“Hmm?” Val looks up. “Oh. Probably going to the party.”

  “What party?”

  She twists her head to the side and looks up at me. “You know, the one at the Mason farmhouse.”

  “I didn’t know, actually. Is Jade’s older brother home again?”

  “Yeah. Supposedly looking after Jade and the other Mason kid while their parents are away.”

  “And instead he’s throwing another party,” I say with a sigh.

  “Yeah. Lucky for us lowly high-schoolers.”

  “Sure. If that’s your thing.” I look back across the road at Dash. As always, he’s highlighted his honey-blond hair with streaks of bright green. All I can do is shake my head at the odd color combination. “His hair is so weird. I don’t know how they let him get away with it at whatever preppy school he goes to.”

  “You don’t know how they let him get away with amazing hair?” Val asks with a laugh.

  “No, I mean the color.”

  She laughs harder and shakes her head. “I don’t know what you could possibly find offensive about that boy’s beautiful hair, but okay. I won’t argue with you.”

  I look down at her with a frown. “Beautiful hair? Really?”

  She shrugs. “What can I say? I find him attractive.”

  I groan and look up once more, and Dash chooses that moment to glance across the street, give us a charming grin, and wink. “Seriously?” I mutter. “Who the hell winks at people?”

  “Dash, apparently, although probably only at you.” Val smacks my ankle. “You know he loves to irritate you. Anyway, you should come to the party. If Dash came all the way home for it, you know it’s gonna be good.”

  “Please. Dash is probably bored out of his mind at whatever uptight, snooty private school he goes to. No doubt he jumps at the chance to go to any party.”

  “So … does that mean you’ll come?”

  I shake my head as I watch Dash continue on down the street. “Not my scene, Val. You know that.”

  “You know you can still come to parties even if you don’t want to drink, right?”

  “So I can stand there totally sober and watch the rest of you get hammered? No thanks.”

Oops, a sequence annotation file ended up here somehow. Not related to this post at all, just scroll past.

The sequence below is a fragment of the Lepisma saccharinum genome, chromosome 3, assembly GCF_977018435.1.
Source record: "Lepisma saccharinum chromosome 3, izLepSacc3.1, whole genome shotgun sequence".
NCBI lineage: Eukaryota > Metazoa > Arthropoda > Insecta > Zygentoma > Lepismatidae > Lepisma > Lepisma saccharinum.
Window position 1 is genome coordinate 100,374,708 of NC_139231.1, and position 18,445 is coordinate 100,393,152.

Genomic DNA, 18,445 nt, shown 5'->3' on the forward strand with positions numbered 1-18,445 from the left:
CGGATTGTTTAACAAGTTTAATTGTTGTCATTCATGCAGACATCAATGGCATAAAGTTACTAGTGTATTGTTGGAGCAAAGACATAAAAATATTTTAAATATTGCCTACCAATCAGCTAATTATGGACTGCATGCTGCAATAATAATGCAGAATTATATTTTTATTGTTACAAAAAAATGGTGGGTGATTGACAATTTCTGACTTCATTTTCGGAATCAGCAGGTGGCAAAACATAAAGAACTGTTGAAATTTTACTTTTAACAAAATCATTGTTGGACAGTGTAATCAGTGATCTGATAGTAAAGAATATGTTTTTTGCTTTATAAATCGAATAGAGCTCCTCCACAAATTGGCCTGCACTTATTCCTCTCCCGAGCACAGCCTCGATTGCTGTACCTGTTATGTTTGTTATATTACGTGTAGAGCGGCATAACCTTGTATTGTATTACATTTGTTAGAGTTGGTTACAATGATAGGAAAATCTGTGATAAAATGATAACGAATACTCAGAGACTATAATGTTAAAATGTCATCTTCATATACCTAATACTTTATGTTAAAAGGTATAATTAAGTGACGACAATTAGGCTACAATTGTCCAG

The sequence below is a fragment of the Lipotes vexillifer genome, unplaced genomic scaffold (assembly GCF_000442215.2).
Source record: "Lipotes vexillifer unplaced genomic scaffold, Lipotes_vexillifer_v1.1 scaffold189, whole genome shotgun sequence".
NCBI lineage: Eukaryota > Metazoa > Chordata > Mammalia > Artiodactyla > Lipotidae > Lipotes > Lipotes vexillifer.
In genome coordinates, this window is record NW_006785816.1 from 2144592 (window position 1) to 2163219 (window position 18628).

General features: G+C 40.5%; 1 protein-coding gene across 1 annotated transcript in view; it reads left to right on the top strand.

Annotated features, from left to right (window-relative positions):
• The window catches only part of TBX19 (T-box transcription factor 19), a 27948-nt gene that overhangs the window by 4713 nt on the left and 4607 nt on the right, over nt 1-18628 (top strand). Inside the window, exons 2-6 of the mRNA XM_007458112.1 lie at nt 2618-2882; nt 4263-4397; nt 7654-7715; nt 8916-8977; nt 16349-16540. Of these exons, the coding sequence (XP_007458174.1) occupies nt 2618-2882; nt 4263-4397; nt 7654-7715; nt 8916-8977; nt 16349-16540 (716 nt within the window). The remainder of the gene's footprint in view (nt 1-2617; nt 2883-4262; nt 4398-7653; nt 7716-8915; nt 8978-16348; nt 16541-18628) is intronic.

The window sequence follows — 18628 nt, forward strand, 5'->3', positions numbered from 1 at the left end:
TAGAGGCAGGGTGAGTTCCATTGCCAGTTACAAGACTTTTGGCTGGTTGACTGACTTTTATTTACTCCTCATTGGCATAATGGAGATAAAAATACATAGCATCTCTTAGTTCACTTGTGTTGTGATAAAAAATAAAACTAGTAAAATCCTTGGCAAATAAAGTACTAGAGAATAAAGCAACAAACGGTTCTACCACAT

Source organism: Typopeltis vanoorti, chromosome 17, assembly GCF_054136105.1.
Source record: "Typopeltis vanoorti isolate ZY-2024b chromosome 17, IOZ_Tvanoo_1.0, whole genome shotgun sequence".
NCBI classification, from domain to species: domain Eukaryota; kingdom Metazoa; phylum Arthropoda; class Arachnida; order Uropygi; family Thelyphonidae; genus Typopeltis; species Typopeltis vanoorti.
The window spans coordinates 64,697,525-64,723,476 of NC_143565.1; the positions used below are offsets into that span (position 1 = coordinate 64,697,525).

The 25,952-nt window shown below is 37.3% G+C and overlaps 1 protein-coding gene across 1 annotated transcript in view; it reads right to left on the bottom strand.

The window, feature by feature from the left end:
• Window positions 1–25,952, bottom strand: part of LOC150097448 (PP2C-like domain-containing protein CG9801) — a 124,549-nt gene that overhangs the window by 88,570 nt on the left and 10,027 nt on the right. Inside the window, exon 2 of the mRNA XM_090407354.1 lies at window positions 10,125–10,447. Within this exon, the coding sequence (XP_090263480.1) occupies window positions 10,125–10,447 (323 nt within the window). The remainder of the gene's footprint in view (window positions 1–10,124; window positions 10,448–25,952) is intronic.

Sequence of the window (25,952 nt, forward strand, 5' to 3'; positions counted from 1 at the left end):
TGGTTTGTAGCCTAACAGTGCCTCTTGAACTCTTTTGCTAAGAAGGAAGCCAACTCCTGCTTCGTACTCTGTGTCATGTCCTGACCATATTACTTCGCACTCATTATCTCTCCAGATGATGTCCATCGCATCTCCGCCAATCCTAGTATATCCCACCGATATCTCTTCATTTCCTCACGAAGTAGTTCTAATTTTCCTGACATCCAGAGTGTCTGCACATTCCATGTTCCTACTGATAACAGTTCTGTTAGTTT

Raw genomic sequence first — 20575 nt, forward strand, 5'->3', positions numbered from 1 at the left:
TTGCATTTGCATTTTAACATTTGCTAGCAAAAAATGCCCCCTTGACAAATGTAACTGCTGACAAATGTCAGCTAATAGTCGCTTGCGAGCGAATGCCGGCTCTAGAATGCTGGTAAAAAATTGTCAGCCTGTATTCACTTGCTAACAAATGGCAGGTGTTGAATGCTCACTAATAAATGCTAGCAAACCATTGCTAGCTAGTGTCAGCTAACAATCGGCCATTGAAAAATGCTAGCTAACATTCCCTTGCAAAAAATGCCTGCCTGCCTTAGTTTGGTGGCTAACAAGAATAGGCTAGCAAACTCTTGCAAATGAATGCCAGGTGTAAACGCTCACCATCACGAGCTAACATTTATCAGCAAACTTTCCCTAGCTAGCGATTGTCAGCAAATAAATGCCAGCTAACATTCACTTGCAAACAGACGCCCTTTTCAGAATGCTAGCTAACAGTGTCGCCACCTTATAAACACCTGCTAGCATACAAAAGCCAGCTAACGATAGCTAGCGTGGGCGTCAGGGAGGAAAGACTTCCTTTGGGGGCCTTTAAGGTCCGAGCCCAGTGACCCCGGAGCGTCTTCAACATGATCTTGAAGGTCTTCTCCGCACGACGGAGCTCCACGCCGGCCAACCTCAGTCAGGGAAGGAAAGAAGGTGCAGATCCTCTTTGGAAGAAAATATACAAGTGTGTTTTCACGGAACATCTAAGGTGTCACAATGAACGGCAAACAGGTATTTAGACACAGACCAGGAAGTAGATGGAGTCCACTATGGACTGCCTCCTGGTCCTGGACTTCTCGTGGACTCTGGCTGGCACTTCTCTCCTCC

“Or you could just have a little bit.” She pats my sneaker. “You need to chill out more, Em.”

  I fold my arms across my chest. “Remember how my uncle died of alcohol poisoning? And how my mom tried to drown out her delusions by drinking? Yeah. I’m trying to avoid situations like that.”

  Val is quiet as she gets to her feet. “Come on, Em. You know that’s never going to happen to you.”

  I blink away the memory of that scaly, glowing arm reaching out of the dumpster. “Okay, here’s a reason for you: Dash is going to be at that party, and I don’t feel like ruining my night.”

  “Okay, okay, I get it. You’re not coming to the party.” She loops an arm around my neck and hugs me. “Try to have a good evening anyway.”

  “Thanks. I’ll see you tomorrow.”

  We head in different directions, Val walking around the back of the school to cut across the field, while I continue along the road. Long shadows stretch across the pavement, and the washed-out orangey brown haze of sunset fills the sky. I turn just after the post office—

  —and see a figure in a silver hooded cloak standing in the middle of the road. In front of him or her is a man with pointed ears. The cloaked figure touches the man, and the man becomes a solid statue of gleaming, faceted crystal.

  With a gasp, I duck back behind the building, my heart thundering. I press my back against the warm brick wall and slap both hands over my eyes. I count to ten while forcing myself to breathe slowly. “There’s nothing there,” I whisper to myself. I start counting again, and this time I keep going. I reach eighty before I’m brave enough to lower my hands from my face. Slowly, I peek around the edge of the building—and of course, there’s no sign that a hooded figure and a person made of crystal were ever there. Because they weren’t, I tell myself. I press my back against the wall once more. “You didn’t see anything,” I whisper. “There was nothing there. You didn’t see anything strange. You are not losing your mind.”

  But as I hurry along the main road, choosing to take the longer route home, I can’t help thinking of all the times weird things like this have happened. The unidentifiable creature sitting on the park swing one day. That man with the pointed ears who came to the diner one afternoon. And that time I looked in the bathroom mirror and for just a moment, my hair was blue. “I’m not losing my mind,” I repeat quietly, almost desperately. This is probably related to something I saw on TV. Or something I read. My brain is processing something fictional and regurgitating it more vividly than I expected. This is what people mean when they talk about an overactive imagination, right? “Yeah, that must be it,” I murmur. “That must be it.”